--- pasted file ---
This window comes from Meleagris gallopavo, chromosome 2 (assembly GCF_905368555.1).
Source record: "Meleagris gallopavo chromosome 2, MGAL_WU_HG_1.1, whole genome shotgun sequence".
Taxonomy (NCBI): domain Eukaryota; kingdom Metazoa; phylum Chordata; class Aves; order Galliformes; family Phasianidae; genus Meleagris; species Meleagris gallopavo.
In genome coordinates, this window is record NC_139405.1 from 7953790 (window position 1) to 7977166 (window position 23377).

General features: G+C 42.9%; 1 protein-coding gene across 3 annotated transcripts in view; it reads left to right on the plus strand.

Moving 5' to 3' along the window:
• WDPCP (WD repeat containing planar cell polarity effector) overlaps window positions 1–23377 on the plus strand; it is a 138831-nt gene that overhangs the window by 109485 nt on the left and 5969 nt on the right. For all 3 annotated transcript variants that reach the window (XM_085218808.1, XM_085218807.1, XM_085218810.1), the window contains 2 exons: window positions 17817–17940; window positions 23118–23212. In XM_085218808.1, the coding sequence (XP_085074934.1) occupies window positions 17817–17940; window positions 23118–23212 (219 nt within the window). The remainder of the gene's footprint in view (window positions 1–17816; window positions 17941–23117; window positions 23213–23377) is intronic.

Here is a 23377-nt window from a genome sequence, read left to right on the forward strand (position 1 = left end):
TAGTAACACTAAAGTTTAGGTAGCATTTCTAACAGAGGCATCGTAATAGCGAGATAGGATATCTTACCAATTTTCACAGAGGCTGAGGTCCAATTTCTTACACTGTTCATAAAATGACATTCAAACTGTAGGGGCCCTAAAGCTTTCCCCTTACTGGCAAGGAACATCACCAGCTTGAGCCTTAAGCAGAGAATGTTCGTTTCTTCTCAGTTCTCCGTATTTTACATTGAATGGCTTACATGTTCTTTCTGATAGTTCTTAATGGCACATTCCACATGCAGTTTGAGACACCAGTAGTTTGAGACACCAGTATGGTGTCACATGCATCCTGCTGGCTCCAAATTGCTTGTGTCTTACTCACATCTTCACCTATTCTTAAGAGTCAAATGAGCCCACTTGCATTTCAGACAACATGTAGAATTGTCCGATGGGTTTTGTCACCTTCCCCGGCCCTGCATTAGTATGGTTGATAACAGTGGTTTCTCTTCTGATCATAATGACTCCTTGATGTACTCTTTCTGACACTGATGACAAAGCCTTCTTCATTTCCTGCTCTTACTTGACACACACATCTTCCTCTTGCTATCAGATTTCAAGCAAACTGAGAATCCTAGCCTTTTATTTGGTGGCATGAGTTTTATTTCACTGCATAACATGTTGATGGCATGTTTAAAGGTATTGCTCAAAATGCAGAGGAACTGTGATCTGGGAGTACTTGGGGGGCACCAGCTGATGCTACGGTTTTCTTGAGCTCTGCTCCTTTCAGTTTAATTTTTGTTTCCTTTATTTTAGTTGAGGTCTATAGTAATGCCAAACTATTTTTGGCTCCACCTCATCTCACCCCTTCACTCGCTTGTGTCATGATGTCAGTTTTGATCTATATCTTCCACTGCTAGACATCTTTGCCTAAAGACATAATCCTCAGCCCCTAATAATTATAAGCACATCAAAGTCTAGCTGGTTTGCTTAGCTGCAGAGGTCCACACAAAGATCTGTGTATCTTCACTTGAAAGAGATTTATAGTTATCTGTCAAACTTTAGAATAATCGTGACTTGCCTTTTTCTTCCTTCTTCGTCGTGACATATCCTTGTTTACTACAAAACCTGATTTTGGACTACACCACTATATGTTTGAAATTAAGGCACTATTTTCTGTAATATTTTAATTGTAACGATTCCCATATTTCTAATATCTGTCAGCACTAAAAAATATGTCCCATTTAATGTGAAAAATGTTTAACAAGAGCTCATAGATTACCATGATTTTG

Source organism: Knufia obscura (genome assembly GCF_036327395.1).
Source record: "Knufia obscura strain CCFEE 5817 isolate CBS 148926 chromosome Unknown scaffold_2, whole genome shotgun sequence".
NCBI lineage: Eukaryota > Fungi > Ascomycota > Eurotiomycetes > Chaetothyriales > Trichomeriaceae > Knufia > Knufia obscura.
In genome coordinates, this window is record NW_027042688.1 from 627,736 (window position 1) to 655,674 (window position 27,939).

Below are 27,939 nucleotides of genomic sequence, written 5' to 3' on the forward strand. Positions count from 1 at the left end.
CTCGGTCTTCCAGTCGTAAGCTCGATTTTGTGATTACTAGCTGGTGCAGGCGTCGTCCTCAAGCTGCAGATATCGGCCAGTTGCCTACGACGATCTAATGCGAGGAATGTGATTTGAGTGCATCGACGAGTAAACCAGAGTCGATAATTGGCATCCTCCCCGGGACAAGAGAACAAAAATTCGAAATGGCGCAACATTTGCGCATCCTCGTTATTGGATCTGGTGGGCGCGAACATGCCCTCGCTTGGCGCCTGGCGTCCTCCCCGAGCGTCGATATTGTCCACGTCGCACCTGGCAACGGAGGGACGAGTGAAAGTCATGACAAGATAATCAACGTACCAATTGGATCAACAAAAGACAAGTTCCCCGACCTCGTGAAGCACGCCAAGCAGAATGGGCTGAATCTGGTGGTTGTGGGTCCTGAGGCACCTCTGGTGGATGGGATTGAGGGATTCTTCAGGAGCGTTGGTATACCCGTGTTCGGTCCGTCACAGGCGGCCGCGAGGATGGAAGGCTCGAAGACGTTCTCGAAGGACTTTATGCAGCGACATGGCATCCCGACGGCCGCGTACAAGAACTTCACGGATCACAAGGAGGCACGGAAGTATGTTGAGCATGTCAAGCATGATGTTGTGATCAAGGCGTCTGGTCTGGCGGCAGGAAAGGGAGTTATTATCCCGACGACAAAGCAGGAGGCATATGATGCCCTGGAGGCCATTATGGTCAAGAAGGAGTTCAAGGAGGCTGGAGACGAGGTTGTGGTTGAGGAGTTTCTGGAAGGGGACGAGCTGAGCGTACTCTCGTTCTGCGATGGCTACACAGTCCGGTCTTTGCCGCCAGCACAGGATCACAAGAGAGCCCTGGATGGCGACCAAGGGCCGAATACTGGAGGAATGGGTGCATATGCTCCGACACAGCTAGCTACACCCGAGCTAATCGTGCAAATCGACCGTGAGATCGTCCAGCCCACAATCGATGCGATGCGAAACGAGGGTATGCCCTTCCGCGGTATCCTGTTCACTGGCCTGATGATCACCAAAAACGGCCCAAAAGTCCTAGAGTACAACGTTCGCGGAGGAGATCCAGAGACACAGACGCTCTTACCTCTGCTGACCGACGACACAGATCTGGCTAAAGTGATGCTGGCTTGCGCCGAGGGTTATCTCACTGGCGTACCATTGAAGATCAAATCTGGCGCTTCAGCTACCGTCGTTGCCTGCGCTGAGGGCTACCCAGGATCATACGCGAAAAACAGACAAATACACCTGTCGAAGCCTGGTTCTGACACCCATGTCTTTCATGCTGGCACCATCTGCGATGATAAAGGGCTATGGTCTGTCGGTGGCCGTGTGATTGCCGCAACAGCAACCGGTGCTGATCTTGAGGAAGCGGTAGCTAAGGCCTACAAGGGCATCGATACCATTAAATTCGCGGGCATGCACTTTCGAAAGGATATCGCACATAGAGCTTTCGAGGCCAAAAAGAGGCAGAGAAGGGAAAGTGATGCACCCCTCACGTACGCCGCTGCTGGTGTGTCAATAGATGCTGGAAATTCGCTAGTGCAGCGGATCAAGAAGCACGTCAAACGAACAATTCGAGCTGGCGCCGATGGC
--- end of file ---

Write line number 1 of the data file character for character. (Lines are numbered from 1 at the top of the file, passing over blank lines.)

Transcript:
This window comes from Meleagris gallopavo, chromosome 2 (assembly GCF_905368555.1).